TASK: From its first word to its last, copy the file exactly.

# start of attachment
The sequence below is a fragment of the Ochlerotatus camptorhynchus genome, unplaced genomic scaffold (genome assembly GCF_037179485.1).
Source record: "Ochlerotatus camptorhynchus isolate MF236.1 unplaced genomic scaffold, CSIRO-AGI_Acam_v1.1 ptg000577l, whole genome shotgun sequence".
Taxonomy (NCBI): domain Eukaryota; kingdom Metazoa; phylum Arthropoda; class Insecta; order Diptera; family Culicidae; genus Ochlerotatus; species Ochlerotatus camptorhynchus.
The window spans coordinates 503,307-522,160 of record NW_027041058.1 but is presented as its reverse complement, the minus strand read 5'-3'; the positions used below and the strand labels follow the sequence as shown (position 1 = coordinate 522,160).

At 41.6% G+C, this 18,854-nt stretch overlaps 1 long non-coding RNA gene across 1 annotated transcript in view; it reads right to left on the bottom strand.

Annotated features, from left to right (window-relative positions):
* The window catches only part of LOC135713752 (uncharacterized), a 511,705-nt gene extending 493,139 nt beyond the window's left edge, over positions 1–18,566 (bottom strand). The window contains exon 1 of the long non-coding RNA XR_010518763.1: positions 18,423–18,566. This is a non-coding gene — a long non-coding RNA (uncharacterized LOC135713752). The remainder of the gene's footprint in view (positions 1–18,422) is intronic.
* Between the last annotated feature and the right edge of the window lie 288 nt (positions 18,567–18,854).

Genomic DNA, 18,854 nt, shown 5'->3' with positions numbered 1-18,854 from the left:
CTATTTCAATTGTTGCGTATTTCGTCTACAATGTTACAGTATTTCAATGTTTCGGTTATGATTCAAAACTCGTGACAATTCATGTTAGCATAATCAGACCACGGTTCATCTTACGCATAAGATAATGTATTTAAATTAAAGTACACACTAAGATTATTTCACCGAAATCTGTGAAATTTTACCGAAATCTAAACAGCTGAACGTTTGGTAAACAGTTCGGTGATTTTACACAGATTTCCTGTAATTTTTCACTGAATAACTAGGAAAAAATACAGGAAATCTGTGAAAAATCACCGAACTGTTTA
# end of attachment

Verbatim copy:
The sequence below is a fragment of the Ochlerotatus camptorhynchus genome, unplaced genomic scaffold (genome assembly GCF_037179485.1).
Source record: "Ochlerotatus camptorhynchus isolate MF236.1 unplaced genomic scaffold, CSIRO-AGI_Acam_v1.1 ptg000577l, whole genome shotgun sequence".
Taxonomy (NCBI): domain Eukaryota; kingdom Metazoa; phylum Arthropoda; class Insecta; order Diptera; family Culicidae; genus Ochlerotatus; species Ochlerotatus camptorhynchus.
The window spans coordinates 503,307-522,160 of record NW_027041058.1 but is presented as its reverse complement, the minus strand read 5'-3'; the positions used below and the strand labels follow the sequence as shown (position 1 = coordinate 522,160).

At 41.6% G+C, this 18,854-nt stretch overlaps 1 long non-coding RNA gene across 1 annotated transcript in view; it reads right to left on the bottom strand.

Annotated features, from left to right (window-relative positions):
* The window catches only part of LOC135713752 (uncharacterized), a 511,705-nt gene extending 493,139 nt beyond the window's left edge, over positions 1–18,566 (bottom strand). The window contains exon 1 of the long non-coding RNA XR_010518763.1: positions 18,423–18,566. This is a non-coding gene — a long non-coding RNA (uncharacterized LOC135713752). The remainder of the gene's footprint in view (positions 1–18,422) is intronic.
* Between the last annotated feature and the right edge of the window lie 288 nt (positions 18,567–18,854).

Genomic DNA, 18,854 nt, shown 5'->3' with positions numbered 1-18,854 from the left:
CTATTTCAATTGTTGCGTATTTCGTCTACAATGTTACAGTATTTCAATGTTTCGGTTATGATTCAAAACTCGTGACAATTCATGTTAGCATAATCAGACCACGGTTCATCTTACGCATAAGATAATGTATTTAAATTAAAGTACACACTAAGATTATTTCACCGAAATCTGTGAAATTTTACCGAAATCTAAACAGCTGAACGTTTGGTAAACAGTTCGGTGATTTTACACAGATTTCCTGTAATTTTTCACTGAATAACTAGGAAAAAATACAGGAAATCTGTGAAAAATCACCGAACTGTTTA